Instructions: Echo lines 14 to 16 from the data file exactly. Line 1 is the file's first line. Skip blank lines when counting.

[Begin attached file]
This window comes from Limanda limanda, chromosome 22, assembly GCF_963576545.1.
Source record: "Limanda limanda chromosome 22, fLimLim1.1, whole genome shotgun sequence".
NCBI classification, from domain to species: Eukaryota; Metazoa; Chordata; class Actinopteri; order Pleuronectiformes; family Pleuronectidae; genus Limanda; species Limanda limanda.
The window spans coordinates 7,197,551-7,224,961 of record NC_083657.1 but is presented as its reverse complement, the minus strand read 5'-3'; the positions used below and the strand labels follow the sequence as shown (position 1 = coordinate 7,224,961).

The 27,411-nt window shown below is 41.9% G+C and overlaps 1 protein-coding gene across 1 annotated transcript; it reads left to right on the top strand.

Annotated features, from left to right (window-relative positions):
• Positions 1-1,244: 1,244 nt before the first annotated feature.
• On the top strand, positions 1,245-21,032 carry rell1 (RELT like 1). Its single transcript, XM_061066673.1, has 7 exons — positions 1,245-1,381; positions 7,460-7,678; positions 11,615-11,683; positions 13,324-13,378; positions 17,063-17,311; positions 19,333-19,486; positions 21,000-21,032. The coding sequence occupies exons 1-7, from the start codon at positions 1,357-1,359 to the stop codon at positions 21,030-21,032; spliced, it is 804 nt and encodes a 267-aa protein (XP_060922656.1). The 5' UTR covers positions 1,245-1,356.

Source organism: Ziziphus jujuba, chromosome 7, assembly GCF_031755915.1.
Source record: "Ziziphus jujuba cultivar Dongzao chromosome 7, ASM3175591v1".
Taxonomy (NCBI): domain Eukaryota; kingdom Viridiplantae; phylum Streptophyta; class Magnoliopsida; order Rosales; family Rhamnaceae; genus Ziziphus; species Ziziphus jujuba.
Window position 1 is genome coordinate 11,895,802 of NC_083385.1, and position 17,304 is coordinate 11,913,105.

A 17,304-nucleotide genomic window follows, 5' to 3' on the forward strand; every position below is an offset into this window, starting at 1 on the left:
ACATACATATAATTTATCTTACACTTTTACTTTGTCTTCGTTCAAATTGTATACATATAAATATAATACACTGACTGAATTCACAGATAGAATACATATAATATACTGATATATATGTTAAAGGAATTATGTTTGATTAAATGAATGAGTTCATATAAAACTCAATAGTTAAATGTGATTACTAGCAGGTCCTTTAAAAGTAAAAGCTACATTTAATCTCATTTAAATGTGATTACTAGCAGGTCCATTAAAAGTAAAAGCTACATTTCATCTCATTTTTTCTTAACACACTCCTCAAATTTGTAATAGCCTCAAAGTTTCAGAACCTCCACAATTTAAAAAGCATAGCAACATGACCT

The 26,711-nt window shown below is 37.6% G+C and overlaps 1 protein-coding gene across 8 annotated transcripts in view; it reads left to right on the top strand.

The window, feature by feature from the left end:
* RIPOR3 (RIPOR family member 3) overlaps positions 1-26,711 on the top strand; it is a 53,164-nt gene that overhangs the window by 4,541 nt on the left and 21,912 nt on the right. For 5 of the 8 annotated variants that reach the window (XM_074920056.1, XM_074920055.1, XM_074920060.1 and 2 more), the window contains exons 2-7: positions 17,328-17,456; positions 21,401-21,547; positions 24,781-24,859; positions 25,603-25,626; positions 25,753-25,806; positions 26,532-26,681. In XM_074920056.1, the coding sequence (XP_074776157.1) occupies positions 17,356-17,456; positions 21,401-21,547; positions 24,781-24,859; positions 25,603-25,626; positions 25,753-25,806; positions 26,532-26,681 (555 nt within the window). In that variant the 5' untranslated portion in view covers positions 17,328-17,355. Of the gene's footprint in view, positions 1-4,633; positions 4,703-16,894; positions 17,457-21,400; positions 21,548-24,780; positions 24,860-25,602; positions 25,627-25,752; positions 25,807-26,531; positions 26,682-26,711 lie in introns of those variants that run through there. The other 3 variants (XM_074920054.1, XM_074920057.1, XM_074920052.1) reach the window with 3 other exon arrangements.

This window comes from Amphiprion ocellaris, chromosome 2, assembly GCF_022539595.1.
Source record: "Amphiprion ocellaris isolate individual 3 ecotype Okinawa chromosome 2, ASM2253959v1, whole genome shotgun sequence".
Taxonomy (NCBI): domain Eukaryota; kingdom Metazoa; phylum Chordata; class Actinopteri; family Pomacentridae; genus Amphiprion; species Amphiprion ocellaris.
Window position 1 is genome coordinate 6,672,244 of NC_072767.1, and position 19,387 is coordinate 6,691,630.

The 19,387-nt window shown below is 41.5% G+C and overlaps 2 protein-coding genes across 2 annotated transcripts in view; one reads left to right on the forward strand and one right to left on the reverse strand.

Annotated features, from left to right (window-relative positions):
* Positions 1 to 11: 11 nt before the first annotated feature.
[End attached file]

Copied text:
ACATACATATAATTTATCTTACACTTTTACTTTGTCTTCGTTCAAATTGTATACATATAAATATAATACACTGACTGAATTCACAGATAGAATACATATAATATACTGATATATATGTTAAAGGAATTATGTTTGATTAAATGAATGAGTTCATATAAAACTCAATAGTTAAATGTGATTACTAGCAGGTCCTTTAAAAGTAAAAGCTACATTTAATCTCATTTAAATGTGATTACTAGCAGGTCCATTAAAAGTAAAAGCTACATTTCATCTCATTTTTTCTTAACACACTCCTCAAATTTGTAATAGCCTCAAAGTTTCAGAACCTCCACAATTTAAAAAGCATAGCAACATGACCT

The 26,711-nt window shown below is 37.6% G+C and overlaps 1 protein-coding gene across 8 annotated transcripts in view; it reads left to right on the top strand.

The window, feature by feature from the left end: